Shuddhodana had been married to Prajapati for two months now, and had taken to spending alternate weeks in either of his wives’ chambers. Only a few nights ago Mahamaya awoke with a start in the middle of the night with a feeling that something good might come from this yagya. Shuddhodana was very sceptical, but if it meant the happiness of his queens, he would indulge them with utmost devotion on his part. What was there to lose?

“The yagya is now almost complete,” announced Vachaspati. He dabbed his forehead with the end of his kasãva and breathed a huge sigh of relief. Everything had gone well...

“Your Highness, would you please cut this apple into exact halves and give the pieces to your wives?” Shuddhodana did as he was instructed, carefully cutting the apple from the yagya clean in two. Prajapati and Mahamaya closed their eyes in prayer as they ate the offering, their consternation not betraying their optimism.

It seemed like not even a moment had passed, but the Buddha was sure that it was more. The warmth of the summer air immediately gave way to a hint of autumn chill. The golden rays of the morning sun were knocking at the door of Kapilavastu, ready to bathe it in their glow.

Why was he here?

Mahamaya lay in her bed, staring at the high ceiling, breathing heavily. She was usually up at the crack of dawn. At this time, she would be with Prajapati as they made their way to the temple. The first rays of the sun in the temple’s lawns would be greeted by Sage Vachaspati’s sweet voice echoing out shlokas from its sanctum.

Not today. It was hardly warm, but Mahamaya was sweating profusely. She clutched her stomach as she writhed in pain. Even the soft silk-lined bed linen felt agonisingly uncomfortable against her skin. From outside the closed door, a familiar voice was heard.


Prajapati stood outside with a look of concern on her face. Mahamaya was seldom even a minute late and missing the morning prayers altogether meant that something was surely amiss.

There was no response from the chambers within. Prajapati called out a few times more, but still there was no reply.

“I’m sorry...” she whispered before she barged inside.


She rushed forward, shocked to see her sister in such discomfort. The bed sheets were wet with sweat, and Mahamaya lay on her side with her jaws clenched. Prajapati poured her sister a glass of water from the jug kept an arm’s length away from the bed.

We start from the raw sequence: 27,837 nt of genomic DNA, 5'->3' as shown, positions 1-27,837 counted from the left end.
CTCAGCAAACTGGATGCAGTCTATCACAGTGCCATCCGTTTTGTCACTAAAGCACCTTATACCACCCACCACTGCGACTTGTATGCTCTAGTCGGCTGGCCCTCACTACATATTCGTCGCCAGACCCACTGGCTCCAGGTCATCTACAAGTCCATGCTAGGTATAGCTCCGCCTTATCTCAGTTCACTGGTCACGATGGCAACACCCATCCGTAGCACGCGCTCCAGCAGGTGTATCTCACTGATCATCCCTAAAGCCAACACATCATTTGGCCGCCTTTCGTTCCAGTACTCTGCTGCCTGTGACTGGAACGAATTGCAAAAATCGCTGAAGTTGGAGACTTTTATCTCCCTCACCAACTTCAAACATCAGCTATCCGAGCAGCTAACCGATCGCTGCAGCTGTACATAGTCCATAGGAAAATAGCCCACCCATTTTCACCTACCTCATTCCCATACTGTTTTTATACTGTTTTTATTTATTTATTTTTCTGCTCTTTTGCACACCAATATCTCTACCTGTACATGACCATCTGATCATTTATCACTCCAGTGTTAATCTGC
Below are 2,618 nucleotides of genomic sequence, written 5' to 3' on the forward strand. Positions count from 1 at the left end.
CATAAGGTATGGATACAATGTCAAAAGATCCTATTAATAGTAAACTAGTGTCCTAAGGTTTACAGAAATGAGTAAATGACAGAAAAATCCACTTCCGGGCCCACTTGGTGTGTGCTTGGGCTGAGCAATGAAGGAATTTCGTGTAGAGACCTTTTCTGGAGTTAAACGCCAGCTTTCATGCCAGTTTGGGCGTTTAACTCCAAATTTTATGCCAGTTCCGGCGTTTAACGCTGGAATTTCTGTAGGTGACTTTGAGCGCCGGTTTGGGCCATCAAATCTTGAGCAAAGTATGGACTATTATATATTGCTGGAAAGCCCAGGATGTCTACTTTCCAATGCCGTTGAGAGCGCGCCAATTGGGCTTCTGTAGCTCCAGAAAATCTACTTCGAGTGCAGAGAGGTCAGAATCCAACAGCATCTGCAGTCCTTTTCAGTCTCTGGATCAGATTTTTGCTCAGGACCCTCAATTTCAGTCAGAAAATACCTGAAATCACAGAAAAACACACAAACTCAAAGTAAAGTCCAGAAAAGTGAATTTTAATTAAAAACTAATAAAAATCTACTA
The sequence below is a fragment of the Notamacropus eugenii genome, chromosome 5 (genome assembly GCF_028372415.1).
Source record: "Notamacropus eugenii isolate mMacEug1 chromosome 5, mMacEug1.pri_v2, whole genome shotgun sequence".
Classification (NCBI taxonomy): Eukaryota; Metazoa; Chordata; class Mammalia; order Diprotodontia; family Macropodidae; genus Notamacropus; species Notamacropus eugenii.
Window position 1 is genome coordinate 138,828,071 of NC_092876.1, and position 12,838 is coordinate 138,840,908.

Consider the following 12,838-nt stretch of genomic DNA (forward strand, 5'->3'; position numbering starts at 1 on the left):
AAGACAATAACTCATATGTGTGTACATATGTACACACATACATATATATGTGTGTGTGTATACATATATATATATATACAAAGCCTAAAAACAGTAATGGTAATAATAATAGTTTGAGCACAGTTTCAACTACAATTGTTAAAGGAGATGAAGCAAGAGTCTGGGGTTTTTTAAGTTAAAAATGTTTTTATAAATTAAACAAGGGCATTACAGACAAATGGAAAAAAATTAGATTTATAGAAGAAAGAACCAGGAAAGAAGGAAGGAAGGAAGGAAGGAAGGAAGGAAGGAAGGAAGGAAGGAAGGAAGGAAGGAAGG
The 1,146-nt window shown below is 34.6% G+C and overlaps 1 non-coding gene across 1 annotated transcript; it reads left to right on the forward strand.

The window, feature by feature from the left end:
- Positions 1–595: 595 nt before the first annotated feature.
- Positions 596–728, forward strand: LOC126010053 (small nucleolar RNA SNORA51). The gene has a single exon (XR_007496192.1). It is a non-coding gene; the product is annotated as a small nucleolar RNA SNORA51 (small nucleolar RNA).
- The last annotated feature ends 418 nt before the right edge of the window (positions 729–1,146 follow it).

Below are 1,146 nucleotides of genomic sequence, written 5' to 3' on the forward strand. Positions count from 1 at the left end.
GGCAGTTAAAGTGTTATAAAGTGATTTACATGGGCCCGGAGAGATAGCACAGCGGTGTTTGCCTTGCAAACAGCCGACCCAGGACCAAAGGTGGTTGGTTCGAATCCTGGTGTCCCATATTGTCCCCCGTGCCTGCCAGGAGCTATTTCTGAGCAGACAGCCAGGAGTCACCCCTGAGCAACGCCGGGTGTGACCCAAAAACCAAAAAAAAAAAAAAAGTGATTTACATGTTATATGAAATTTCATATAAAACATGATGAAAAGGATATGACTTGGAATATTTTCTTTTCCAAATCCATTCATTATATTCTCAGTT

“Are you all right?” Prajapati almost whispered. Mahamaya refused the water and pushed it out of her sight.

“I’m all right, Praja. I’m just not feeling well this morning.”

“Let me send for the vaid. Bhagini, you haven’t slept a wink, have you?”

“I don’t think so, Praja. It’s been a few days, but particularly bad since dawn today. I can’t even think about eating or drinking anything, the thought of it makes me feel even more nauseous than I already am...”

Prajapati could scarcely believe her ears. Both sisters had hoped and prayed so often for signs just like these. Instinctively, she reached out and held her startled sister’s hand tightly. Mahamaya instantly knew what she was thinking.

“No, Praja, don’t say it. I know what you’re thinking, but at least not yet. Please. So many times I have hoped, and it hasn’t been true,” she said.

“How can you say that? It has to be! This is what the yagya has gifted us!”

Mahamaya turned away from her, too scared to allow herself to feel excited like her sister. She had almost given up all hope of a child. Somewhere in her mind, Shuddhodana’s marriage to her sister had made it clear that there was no hope of her delivering good news. And yet, here she was. Something in her said that this time, the news was good indeed.

“Bhagini, His Highness needs to know...”


Mahamaya sat up with a jolt that almost scared Prajapati.

“No, Praja, please... I don’t even know if it’s the good news we’ve been praying for all this time.”

Mahamaya was scared. She held Prajapati’s hand tightly, half in the hope that it actually was good news, and half to hold her back from running off to announce it to the King.

“Please...” Mahamaya pleaded. Prajapati had always done right by her elder sister, never once going against her wishes. But that was about to change.

“No, bhagini... You cannot welcome goodness in your life without opening your mind and heart to the possibility that it exists. Besides, I am here now, with you... and the King should know, and I promise you, the joy will take your pain away.”

And with that, she was out of the room in an instant, before Mahamaya could get a word in.

Of course, she was happy. They were so close as sisters that she knew that if their situations were reversed, she would have behaved just as Prajapati had done today. And yet there was a feeling of guilt. Had she stolen something from Prajapati? The very reason that she had been married to Shuddhodana in the first place...

The Buddha could almost feel her touch as she lay her hand on her stomach. And in the blink of an eye, he was in the same hallway as he was not more than a few moments ago. In the distance, he could hear the scrambling of feet and the familiar trot of his father’s wooden padukas on the floor as he ran across the hallway and towards the temple precincts.

And then it dawned on the Buddha, that he was there to witness his own birth. His mind started to take him through his whole life, beyond what he could consciously remember and recall, and he was at the very beginning...

Excerpted with permission from Siddhartha: The Boy Who Became the Buddha, Advait Kottary, Hachette India.